How Fast Does Hair Grow?How Fast Does Hair Grow?

How Fast Does Hair Actually Grow?

We’ve all been there: That one trip to the salon where things got a little too scissor happy. The stylist promises just to cut off your split ends. You wait patiently watching your hair fall to the floor and as soon as your chair is swiveled around to reveal the results of the snip, you realize they've cut off more than you anticipated. You grab your phone and furiously Google "how fast does hair grow??" with one too many question marks. Fortunately, hair grows back ... it's just a matter of how long it'll take.

As it turns out, much like the rest of the body, healthy hair is a reflection of overall health. Hair wellness, including the hair growth process, is a holistic process that starts from within. So let's find out how quickly hair actually grows. Plus, learn more about the products you should be using to get thicker, fuller looking hair.

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How Fast Does Hair Grow?

The average rate of hair growth per year is six inches for most people, which translates to half an inch per month. According to The American Academy of Dermatology, all the hair follicles we will have in our lifetime are already in place when we are born. We enter the world with approximately 100,000 hair follicles on the scalp. Hair has two distinct components: The hair follicle, which is in the skin, and the hair shaft, which is visible above the scalp.

Hair does grow relatively quickly — the only faster growth within the human body is bone marrow. Hair growth tends to occur more quickly in males than it does in females.

There are many factors that influence how hair grows, including:

  • Age
  • Sex
  • Hormones
  • Stress
  • Scalp health
  • Diet
  • Hydration
  • Sleep
  • Vitamins or supplements taken
  • Protein intake
  • Vitamin deficiencies
  • Heat styling
  • Scalp and hair oils
  • Damage or breakage
  • Hair product ingredients

Now that you know how much hair growth you can expect over the next year, let's find out exactly how hair grows, how to grow your hair and how to integrate hair care into a self-care routine.

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Exactly How Hair Grows

The hair growth cycle consists of four different stages:

  • Anagen
  • Catagen
  • Telogen
  • Exogen

Read: How to Grow Hair Faster

Anagen Phase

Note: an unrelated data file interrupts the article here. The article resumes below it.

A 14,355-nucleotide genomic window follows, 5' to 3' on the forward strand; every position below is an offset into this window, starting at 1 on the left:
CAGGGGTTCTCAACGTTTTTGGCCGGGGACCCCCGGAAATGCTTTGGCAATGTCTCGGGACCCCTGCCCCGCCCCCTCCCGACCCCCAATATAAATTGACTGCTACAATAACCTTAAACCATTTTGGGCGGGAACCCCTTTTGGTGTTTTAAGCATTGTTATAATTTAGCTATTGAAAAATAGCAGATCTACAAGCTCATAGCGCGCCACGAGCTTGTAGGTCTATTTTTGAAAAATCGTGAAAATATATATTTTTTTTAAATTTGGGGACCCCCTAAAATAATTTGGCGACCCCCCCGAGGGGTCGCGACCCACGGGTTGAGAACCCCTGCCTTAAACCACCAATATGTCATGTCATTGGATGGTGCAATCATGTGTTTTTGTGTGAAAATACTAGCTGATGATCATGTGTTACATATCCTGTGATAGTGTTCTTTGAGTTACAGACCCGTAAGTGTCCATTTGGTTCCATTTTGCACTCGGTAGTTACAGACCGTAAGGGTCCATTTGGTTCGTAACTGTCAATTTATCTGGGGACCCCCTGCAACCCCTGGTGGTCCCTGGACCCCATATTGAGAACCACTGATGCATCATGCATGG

Anagen is the hair growth phase; during this phase, new hair growth pushes old hair up and out of the hair follicle. This phase is about two to six years long in duration. The good news is that approximately 90% of your hairs are in this anagen phase at any given time. The bad news is that a shorter anagen phase can stunt hair growth and the amount of hairs in this phase continues to decline as we age.

“As we age, some hair follicles do slow or stop growing,” said Michelle Henry, MD, Clinical Instructor of Dermatology, Weill Cornell Medical College. “This is why many people may notice hair thinning or baldness with age.” 

Other factors play a role in stunting hair growth and damage. This can include the overuse of heat styling or using an improper brush on wet hair, leading to split ends on strands.

"Many people aren't aware that certain surgeries and/or anesthesia impact the rate of hair growth," said New York City Hairstylist Jasmine Anna Galazka. These procedures may stunt the rate in which the hair does grow, Galazka said.

Learn: How to Make and Use Rice Water for Hair Growth

Catagen Phase

Next is the catagen phase, when hair growth stops, acting as a transitory phase from the growth cycle to the hair shedding process. Those with thinning hair may have a disproportionate amount of hair during this phase, preventing hair growth and leading to hair loss. The catagen phase is typically around three weeks long but can be as long as four months.

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Telegen Phase

The telegen phase is when the body is preparing to shed hair and begin a new growth cycle. This phase lasts about three months.

Read: How Biotin Can Benefit Your Hair, Skin and Nails 

Exogen Phase

Finally, the exogen phase is the shedding process, in which it is normal to experience hair loss of about 100 hairs each day. While that sounds like a lot, remember we have about 100,000 hair follicles. This is the shortest of the hair growth cycles, lasting only a few days.